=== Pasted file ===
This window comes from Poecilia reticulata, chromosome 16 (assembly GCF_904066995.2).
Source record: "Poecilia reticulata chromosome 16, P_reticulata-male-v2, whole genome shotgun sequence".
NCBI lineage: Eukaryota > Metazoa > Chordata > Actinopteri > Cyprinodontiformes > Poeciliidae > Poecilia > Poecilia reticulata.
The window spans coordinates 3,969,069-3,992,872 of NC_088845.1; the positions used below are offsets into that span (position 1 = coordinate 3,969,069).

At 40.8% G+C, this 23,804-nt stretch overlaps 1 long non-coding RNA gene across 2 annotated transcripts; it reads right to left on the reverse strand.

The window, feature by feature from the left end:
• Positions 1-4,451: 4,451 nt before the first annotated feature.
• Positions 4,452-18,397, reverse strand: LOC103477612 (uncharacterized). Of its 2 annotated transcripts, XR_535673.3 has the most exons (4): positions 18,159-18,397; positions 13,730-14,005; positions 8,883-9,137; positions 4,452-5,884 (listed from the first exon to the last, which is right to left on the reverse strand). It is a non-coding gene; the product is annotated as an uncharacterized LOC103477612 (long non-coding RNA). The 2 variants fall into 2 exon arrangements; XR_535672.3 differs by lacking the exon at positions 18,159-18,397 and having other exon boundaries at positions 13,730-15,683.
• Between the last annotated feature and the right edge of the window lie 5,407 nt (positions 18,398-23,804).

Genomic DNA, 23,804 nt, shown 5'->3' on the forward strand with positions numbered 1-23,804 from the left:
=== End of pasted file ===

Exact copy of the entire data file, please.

This window comes from Poecilia reticulata, chromosome 16 (assembly GCF_904066995.2).
Source record: "Poecilia reticulata chromosome 16, P_reticulata-male-v2, whole genome shotgun sequence".
NCBI lineage: Eukaryota > Metazoa > Chordata > Actinopteri > Cyprinodontiformes > Poeciliidae > Poecilia > Poecilia reticulata.
The window spans coordinates 3,969,069-3,992,872 of NC_088845.1; the positions used below are offsets into that span (position 1 = coordinate 3,969,069).

At 40.8% G+C, this 23,804-nt stretch overlaps 1 long non-coding RNA gene across 2 annotated transcripts; it reads right to left on the reverse strand.

The window, feature by feature from the left end:
• Positions 1-4,451: 4,451 nt before the first annotated feature.
• Positions 4,452-18,397, reverse strand: LOC103477612 (uncharacterized). Of its 2 annotated transcripts, XR_535673.3 has the most exons (4): positions 18,159-18,397; positions 13,730-14,005; positions 8,883-9,137; positions 4,452-5,884 (listed from the first exon to the last, which is right to left on the reverse strand). It is a non-coding gene; the product is annotated as an uncharacterized LOC103477612 (long non-coding RNA). The 2 variants fall into 2 exon arrangements; XR_535672.3 differs by lacking the exon at positions 18,159-18,397 and having other exon boundaries at positions 13,730-15,683.
• Between the last annotated feature and the right edge of the window lie 5,407 nt (positions 18,398-23,804).

Genomic DNA, 23,804 nt, shown 5'->3' on the forward strand with positions numbered 1-23,804 from the left: